The blades of an electric fan move for some time, even after it is turned off, due to inertia of motion. The blades were in a state of motion, so they will take some time to change their state and come to rest when you switch them off.  

2. Travelling in a Bus

Have you felt a jerk when the driver applies brakes or the bus stops, or it starts moving after a stop?

These jerks have different explanations. The passengers that are standing in a moving bus experience a sudden forward fall when the driver applies the brakes due to inertia of motion. Similarly, when a speeding bus comes to a sudden halt, the body moves forward because the lower part of the body comes to rest with the vehicle while the upper part tries to maintain the state of motion that it was in earlier. Hence, the passengers feel a forward push.

On the contrary, people sitting on a bus feel a backward pull when a stationary bus begins to move due to the inertia of rest. The upper parts of the body continue to stay in the state of rest while the lower part moves forward along with the vehicle. 

3. The coin on a Card Placed on a Glass

When a card is placed on top of a glass with a coin on top of it and the card is quickly removed, the coin falls into the glass. The coin demonstrates inertia of rest. It continues to be at its position even when the card below it is moved. Hence, it falls into the glass. 

4. Moving Train

In a moving train, when a ball is tossed into the air, it goes up and then comes down straight in your hand because, like the train and the passengers, it has inertia too. However, this happens only when the train is moving at a uniform speed; otherwise, when the train is accelerating, it will fall backwards. 

5. Jumping off a Vehicle

Jumping off a moving car or bus can cause you to stumble because your body continues to stay in the state of motion in the vehicle’s direction. When your feet touch the ground, they come to rest, but the upper part of the body doesn’t stop. Consequently, you tend to fall in the direction of the movement.

6. A Carpet is Beaten to Remove Dust

When you beat a carpet with a stick, the dust particles fall off because as the carpet is beaten, it moves backwards, i.e., it gets into motion, but the dust particles continue to remain at rest. This example again explains the inertia of rest, i.e., the tendency of a body to remain in its initial state.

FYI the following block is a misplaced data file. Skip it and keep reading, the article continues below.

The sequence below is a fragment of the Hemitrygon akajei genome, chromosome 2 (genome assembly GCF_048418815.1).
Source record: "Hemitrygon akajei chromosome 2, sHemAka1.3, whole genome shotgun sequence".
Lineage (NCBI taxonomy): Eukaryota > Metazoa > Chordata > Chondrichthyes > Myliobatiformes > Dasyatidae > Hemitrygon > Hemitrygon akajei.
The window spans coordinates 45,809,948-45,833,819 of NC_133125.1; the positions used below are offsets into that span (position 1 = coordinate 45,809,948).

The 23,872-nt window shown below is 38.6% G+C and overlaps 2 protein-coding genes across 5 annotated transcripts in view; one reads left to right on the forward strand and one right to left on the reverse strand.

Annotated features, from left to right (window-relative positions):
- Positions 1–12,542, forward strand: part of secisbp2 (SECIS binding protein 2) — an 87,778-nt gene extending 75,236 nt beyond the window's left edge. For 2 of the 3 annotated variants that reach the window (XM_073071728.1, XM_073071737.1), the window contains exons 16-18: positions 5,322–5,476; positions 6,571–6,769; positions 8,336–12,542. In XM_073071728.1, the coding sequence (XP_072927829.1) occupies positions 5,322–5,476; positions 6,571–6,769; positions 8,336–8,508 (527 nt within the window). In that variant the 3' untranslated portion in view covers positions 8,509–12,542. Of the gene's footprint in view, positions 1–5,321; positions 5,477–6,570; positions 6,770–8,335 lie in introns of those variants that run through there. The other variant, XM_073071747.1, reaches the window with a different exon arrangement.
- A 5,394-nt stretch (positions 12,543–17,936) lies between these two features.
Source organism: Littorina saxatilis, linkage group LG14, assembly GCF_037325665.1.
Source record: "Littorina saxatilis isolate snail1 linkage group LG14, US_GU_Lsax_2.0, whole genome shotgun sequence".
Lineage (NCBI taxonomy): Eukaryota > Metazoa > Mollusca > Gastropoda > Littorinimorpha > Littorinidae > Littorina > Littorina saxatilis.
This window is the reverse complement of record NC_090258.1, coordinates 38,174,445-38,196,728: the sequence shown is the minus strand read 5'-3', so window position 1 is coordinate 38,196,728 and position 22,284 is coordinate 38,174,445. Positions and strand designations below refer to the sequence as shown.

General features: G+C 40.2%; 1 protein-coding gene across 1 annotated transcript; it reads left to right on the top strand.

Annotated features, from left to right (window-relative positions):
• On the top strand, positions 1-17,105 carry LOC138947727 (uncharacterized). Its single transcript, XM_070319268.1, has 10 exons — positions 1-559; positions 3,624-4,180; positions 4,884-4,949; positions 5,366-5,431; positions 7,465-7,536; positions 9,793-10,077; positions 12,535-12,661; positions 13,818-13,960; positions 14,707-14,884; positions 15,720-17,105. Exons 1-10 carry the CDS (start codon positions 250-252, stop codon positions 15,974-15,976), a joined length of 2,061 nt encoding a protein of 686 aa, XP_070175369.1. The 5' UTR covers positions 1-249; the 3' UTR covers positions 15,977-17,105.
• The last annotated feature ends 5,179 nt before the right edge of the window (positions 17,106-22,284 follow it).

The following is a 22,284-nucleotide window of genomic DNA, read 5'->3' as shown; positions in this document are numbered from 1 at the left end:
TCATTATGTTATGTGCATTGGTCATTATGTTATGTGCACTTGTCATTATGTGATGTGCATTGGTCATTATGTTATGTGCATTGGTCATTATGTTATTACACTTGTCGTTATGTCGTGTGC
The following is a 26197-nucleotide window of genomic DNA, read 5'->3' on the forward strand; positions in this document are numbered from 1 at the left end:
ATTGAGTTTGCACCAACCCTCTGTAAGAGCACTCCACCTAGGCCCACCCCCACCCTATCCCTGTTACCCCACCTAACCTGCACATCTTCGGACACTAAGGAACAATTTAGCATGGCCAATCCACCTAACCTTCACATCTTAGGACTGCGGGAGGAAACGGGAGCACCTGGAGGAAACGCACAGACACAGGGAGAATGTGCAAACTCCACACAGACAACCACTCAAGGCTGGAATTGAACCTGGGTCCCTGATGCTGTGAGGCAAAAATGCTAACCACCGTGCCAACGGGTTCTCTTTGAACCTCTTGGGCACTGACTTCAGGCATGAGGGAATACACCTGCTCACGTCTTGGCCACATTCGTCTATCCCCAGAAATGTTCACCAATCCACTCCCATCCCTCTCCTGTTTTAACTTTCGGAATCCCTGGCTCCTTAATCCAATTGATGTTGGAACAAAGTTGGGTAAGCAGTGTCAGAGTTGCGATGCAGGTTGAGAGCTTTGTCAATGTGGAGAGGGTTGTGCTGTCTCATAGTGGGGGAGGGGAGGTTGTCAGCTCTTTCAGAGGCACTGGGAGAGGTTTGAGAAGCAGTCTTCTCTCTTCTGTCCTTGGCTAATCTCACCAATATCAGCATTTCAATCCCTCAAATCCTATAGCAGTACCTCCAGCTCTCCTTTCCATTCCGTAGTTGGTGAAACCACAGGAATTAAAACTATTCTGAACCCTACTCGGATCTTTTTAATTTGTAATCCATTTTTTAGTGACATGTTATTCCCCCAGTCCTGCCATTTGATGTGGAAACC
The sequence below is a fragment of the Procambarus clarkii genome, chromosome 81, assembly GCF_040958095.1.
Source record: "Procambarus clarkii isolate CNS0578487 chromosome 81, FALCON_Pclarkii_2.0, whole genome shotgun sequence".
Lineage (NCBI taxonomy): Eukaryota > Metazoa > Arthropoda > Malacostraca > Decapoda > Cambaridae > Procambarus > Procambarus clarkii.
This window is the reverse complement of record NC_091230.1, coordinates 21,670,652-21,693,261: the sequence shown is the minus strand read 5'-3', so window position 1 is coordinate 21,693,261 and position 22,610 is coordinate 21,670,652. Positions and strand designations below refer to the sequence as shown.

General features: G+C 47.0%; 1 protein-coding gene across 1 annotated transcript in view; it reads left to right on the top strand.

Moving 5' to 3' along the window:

7. Fruits and Leaves Fall Off on Shaking Tree Branches

Have you ever wondered why fruits and leaves fall off when you vigorously shake the branches of trees? It is because when the tree branch is shaken, it comes in the state of motion under the influence of the force you apply, but the leaves and fruits continue to stay the same due to inertia of rest and tend to fall down.

8. Riding on a Skateboard

While you ride on a skateboard or a cart and you strike a rock or hit a sidewalk, why do you fly forward? It happens because your skateboard stops the movement; it hits a surface, but your body continues to move in the forward direction. As a result, you tend to fall forward.

Frequently Asked Questions

1. What is a normal force?

A. The force that acts perpendicular to the surface of contact of a body is called the normal force. It is the force exerted by surfaces to prevent solid objects from running and passing through each other. It is a contact force, so if the surface of two objects is not in contact, they will not experience any normal force. 

2. How is it possible for a car to be parked at rest on a hill?

A. It is possible for a car to be parked at rest on a hill when the three forces acting on it have zero resultant force. The three forces are weight, friction, and normal reaction force. The frictional force balances the weight component down a slope. 

3. Why is luggage tied with a rope to the bus top?

A. Luggage is always tied to the roof of the bus using a rope so that the luggage doesn’t fall off when the bus comes to a stop due to inertia of motion. The inertia of motion makes the luggage stay in the state of motion even when the vehicle stops. 


Newton’s first law of motion is vital because it explains why an object continues to stay in its position even after hours. It gives you an explanation of your everyday life situations, like the movement of the bus and a sudden backward pull. The first law, in addition to the other laws, forms the basic foundation of Physics that helps you understand advanced concepts.

Newton's first law of motion